I’ve been cataloguing buttons from Baker’s Flat. The ones in the picture below are known as trouser buttons (suspender buttons if you’re in the US) and were used mainly on work trousers and shirts. These four hole, sew through buttons were stamped from large metal sheets, usually copper alloy. Manufacture began around 1810, and by 1850 they were being produced in massive numbers. They’re a common find on archaeological sites.
These ones have flat rims and the typical deep central recesses for the eye holes. Stamped around the rims are the words KIRKHAM EVANS & CO BON MARCHÉ. Because they’re branded in this way, it’s possible to discover quite a lot about these small, otherwise unremarkable artefacts.
As a starting point … In June 1884, Kirkham Evans announced in the local Adelaide newspapers that he was opening a gentleman’s outfitting and fashionable tailoring establishment. Called the Bon Marché, it was located at YMCA Buildings, on the corner of Gawler Place and Grenfell Street, Adelaide. At the same time, he advertised for a respectable and well-behaved apprentice. He also wanted tailors and tailoresses – they must be first class coat, vest and trouser hands. And he was looking for a good presser and machinist. He was clearly expecting business to be successful!
On sale were shirts, scarves and collars, hats and umbrellas, travelling bags and cases, and rugs. His tailoring department was in the hands of a first-class cutter, a trial suit was guaranteed to give perfect satisfaction with strictly moderate prices, and he could provide practical wear, clerical suits and liveries. His target audience was not just the men, youths and boys of South Australia, but also the ladies whose garments would be cut on the premises.
So … when it comes to these trouser buttons, I can determine that the earliest date they could have been made was June 1884. And the latest date is December 1897 when the last advert by Kirkham Evans, Gawler Place was placed. An advert shortly afterwards by Smith and Hawkes indicated that they had taken over the business. To be honest, that’s probably all the information I needed for my button catalogue – I’d already described the buttons and now I had dates, so far so excellent.
But my foray into the fabulous Trove had hinted that there was more to Kirkham Evans. It turns out that he was a prominent member of the YMCA, Our Boys Institute and the Boy Scouts.
Although the Adelaide branch of the YMCA had been started in 1850, its first permanent headquarters was opened in 1884 at the corner of Grenfell Street and Gawler Place, the very place where Kirkham Evans opened Bon Marché. He must have been the first shop tenant.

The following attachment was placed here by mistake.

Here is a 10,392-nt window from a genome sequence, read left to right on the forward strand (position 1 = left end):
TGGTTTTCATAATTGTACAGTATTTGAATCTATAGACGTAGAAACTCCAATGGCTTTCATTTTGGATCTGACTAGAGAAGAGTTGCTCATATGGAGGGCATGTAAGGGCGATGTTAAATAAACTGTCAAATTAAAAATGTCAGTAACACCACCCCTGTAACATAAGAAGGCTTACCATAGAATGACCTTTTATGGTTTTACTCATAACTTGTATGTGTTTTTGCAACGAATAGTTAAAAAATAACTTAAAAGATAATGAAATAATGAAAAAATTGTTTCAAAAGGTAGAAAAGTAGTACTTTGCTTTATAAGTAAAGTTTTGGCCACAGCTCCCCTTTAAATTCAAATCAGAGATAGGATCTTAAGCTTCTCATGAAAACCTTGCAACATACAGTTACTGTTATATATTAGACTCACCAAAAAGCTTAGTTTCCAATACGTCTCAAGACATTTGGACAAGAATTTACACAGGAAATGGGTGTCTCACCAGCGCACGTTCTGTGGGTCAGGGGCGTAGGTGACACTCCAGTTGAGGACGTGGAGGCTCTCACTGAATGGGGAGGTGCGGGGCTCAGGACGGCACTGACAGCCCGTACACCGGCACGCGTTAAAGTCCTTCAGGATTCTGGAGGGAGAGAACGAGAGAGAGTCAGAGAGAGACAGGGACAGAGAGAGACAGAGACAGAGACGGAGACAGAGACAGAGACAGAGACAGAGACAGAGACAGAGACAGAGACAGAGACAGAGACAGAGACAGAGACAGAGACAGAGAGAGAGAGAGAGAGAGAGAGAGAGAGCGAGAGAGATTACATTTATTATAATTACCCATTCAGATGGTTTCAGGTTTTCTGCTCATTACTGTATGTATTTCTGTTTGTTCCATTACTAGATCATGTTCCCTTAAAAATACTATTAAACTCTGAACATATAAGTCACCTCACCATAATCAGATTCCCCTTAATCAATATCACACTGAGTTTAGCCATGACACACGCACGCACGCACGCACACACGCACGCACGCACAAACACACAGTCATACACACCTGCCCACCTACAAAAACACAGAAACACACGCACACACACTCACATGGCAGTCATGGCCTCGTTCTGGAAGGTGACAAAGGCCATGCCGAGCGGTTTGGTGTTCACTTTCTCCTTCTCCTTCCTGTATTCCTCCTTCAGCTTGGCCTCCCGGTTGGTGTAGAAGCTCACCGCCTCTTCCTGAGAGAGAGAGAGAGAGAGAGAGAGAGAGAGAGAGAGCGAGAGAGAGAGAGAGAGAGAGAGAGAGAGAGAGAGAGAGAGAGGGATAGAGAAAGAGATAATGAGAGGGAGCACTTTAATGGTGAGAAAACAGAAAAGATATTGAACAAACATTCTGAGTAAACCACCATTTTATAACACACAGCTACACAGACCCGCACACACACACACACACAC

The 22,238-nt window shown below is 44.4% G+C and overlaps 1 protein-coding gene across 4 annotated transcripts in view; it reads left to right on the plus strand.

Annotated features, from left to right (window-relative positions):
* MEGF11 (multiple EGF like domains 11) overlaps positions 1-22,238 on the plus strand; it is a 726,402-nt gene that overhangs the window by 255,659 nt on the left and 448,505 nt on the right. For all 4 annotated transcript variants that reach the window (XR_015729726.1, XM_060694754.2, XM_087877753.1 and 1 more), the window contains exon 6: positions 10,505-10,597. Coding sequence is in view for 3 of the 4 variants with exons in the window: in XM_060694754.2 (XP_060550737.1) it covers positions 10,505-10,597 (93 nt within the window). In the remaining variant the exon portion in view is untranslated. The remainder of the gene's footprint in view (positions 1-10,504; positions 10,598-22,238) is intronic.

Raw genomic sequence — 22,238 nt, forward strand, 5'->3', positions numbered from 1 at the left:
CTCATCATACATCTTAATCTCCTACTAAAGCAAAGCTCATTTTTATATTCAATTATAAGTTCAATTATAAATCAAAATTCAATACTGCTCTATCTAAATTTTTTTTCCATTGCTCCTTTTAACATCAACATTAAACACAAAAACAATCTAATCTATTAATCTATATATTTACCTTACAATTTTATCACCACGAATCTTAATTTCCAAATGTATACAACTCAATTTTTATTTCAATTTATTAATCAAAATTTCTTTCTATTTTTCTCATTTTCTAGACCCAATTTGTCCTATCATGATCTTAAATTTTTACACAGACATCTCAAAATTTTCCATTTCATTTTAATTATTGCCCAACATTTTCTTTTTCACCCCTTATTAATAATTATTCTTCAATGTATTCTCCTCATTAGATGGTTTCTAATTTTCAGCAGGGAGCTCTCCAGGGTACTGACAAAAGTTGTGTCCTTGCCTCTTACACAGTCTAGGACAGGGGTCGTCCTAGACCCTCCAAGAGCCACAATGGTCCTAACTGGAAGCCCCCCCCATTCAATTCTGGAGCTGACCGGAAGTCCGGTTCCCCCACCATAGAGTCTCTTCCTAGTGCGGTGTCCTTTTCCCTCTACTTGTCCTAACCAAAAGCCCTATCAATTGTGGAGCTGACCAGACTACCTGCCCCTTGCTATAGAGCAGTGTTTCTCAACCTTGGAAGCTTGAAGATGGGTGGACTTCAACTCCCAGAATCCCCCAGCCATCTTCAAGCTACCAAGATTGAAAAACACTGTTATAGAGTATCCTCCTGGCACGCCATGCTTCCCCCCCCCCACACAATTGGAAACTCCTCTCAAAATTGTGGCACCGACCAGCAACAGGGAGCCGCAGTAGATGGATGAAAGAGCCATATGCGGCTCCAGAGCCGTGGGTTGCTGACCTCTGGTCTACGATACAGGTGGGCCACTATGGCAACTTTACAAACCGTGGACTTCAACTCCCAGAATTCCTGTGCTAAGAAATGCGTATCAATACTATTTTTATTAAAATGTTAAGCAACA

And there’s more. Kirkham Evans was also an accomplished amateur conjurer and a reformed spiritualist. He appears to have made it his mission to seek out and debunk unexplained phenomena of an otherworldly nature, informed by his own experiences with spiritualism as a malign influence. He believed that all mediums were imposters who preyed on the vulnerable.
Take, for instance, the case of the German cello player and passionate spiritualist, Christian Reimers. In late 1884, he organised a series of séances in Adelaide led by Catherine Wood, a well-known English medium who had been in Australia for about a year. You might imagine that Kirkham Evans would have been a bit tied-up with his new shopping emporium in late 1884. But he made time to attend one of the gatherings. Poor Catherine Wood held only a few sittings before she caught typhoid fever and died in a North Adelaide hospital.
Within a week of her death, Kirkham Evans delivered a public lecture at the YMCA Hall in front of an audience of 1,100. Here, he revealed that the séances were a hoax – he had hidden in the rafters and with the assistance of two friends had generated various raps and noises that appeared to be supernatural – and asserted that Wood was a trickster. A battle in the local press ensued between Reimers and Evans, bolstered by opinion pieces and letters from members of the public. Overall, public sympathy seemed to lie with Reimers who was described as ‘a thoroughly honest spiritualist’, while Kirkham Evans and his friends were advised ‘to be most heartily ashamed of themselves’.
And then, a few years later in 1887, there was the Cradock Ghost scare in the north of South Australia. A nine-year-old girl, Sissy Schultz, was apparently under the influence of supernatural powers, which manifested as loud knocks and occasional electric shocks. Kirkham Evans went to investigate, and together with the local schoolmaster, spent a night watching the girl sleep. Sure enough, loud raps were heard, but only when the child had moved far enough over in the bed (a mattress on the pug floor) to be able to reach out and tap the floor. The schoolmaster had taken the precaution of sprinkling lampblack on the floor, and sure enough, when inspected the child’s knuckles were black. This story also caused a sensation in the local press.
However, Christian Reimers’ assertion that Kirkham Evans was not as honest and reputable as he claimed did have merit because some years later, in 1917, a cryptic announcement appeared in the gazette of the Boy Scouts’ Association. It stated that the office of metropolitan commissioner, formerly occupied by Mr Kirkham Evans, had been declared vacant. It transpired that allegations had been made of sexual misconduct with the boys. In the age-old tradition of institutional cover-ups, Kirkham Evans had been given an opportunity to leave Australia. He fled Adelaide for Sydney under cover of darkness, with the intention of heading to Fiji, and was never held accountable. And there the story ends.